Reasons to Eat Sourdough Bread
If there was one thing you could do to improve your health (lose weight, feel better, have more energy, reduce your risk for diseases, control diabetes, etc.), choosing to eat organically grown heirloom whole grain, sourdough bread. Better Eat Sourdough! Here are some reasons why:
Gluten Management The health benefits to breakdown the gluten results are major; the longer soaking and rising times in the preparation of sourdough breaks the protein gluten into amino acids, making it more digestible.
Preserve Nutrition Pre-GMO, heirloom seed wheat and rye, grown organically, and stone-milled to preserve the nutrition (bran, endosperm and germ) creates an incredibly healthy food that is affordable, easy to plan for, and easy to include in a daily diet plan, even for kids!
Fermentation Benefits Fermenting the dough (creating sourdough) adds even more nutritional benefits; probiotic enzymes and the Lactobacillus bacteria to improve gut flora, reduce the Glycemic index and make the food easy to digest, even those suffering from severe gluten intolerance! The bacteria and yeast in the sourdough culture work to predigest the starches in the grains, thus making it more easily digestible to the consumer.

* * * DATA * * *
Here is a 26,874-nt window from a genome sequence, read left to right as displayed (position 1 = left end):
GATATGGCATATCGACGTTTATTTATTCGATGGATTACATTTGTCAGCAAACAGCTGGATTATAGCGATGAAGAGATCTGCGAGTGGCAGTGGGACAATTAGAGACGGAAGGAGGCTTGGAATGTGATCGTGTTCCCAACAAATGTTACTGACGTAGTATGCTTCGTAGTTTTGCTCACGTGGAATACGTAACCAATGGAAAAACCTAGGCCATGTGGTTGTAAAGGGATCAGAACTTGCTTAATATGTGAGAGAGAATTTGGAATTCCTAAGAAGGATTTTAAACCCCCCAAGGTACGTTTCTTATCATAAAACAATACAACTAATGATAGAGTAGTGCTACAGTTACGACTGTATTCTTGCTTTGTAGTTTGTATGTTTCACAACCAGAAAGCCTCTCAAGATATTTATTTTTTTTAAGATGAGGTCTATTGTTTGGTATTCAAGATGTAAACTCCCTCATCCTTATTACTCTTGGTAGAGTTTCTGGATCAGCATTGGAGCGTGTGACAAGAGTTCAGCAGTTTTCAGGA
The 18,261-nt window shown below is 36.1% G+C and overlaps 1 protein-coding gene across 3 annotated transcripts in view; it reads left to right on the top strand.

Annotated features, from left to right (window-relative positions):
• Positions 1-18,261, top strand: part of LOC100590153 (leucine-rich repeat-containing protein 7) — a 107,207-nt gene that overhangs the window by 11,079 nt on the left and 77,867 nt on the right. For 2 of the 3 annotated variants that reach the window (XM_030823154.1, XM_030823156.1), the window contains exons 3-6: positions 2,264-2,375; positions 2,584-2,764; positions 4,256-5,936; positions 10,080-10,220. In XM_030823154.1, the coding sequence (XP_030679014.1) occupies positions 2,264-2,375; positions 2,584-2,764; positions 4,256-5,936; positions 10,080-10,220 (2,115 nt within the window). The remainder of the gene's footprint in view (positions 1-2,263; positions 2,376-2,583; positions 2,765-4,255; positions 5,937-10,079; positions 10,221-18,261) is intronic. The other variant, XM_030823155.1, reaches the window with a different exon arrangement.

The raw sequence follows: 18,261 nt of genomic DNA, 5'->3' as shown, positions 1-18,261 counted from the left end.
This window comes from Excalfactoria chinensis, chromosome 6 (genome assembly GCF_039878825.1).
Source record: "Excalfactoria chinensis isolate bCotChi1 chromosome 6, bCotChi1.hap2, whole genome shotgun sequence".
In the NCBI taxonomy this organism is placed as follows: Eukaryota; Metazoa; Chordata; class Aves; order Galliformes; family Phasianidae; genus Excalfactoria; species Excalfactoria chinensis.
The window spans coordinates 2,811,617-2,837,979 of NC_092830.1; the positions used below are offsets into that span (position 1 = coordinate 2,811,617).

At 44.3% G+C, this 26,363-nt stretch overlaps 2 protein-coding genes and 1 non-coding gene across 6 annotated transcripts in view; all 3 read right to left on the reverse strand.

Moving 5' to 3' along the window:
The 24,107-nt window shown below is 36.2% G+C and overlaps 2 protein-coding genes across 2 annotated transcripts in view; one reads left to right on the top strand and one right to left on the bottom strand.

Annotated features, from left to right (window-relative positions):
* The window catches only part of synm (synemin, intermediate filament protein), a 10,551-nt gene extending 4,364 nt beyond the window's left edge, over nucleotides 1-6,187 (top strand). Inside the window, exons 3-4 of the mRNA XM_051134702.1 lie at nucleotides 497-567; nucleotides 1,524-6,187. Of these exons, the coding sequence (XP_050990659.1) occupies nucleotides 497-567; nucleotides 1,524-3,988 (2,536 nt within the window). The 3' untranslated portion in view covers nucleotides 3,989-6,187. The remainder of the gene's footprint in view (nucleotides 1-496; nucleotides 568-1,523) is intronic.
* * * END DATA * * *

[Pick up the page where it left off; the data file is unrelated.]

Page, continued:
It's Delicious! Sourdough is a dough containing a Lactobacillus culture, usually in symbiotic combination with yeasts. However, the lactobacillus is much greater in proportion to the yeast. In comparison with yeast-based breads, sourdough produces a distinctively tangy or sour taste, mainly because of the lactic acid produced by the lactobacilli.
Fermentation Benefits Sourdough offsets the effects of phytic acid, which robs your body of precious minerals. Phytic acid is found within the hulls of nuts, seeds, and grains. Effective methods to reduce these effects are soaking in an acid medium, lactic acid fermentation, and sprouting. Phytic acid is a strong chelator (binding agent making nutrients unavailable for absorption) of important minerals such as calcium, magnesium, iron, and zinc, and can therefore contribute to mineral deficiencies in people whose diets rely on these foods for their mineral intake. It also acts as an acid, chelating the vitamin niacin, which is basic, causing the condition known as pellagra. In this way, it is an anti-nutrient. For people with a particularly low intake of essential minerals, especially young children and those in developing countries, this effect can be undesirable.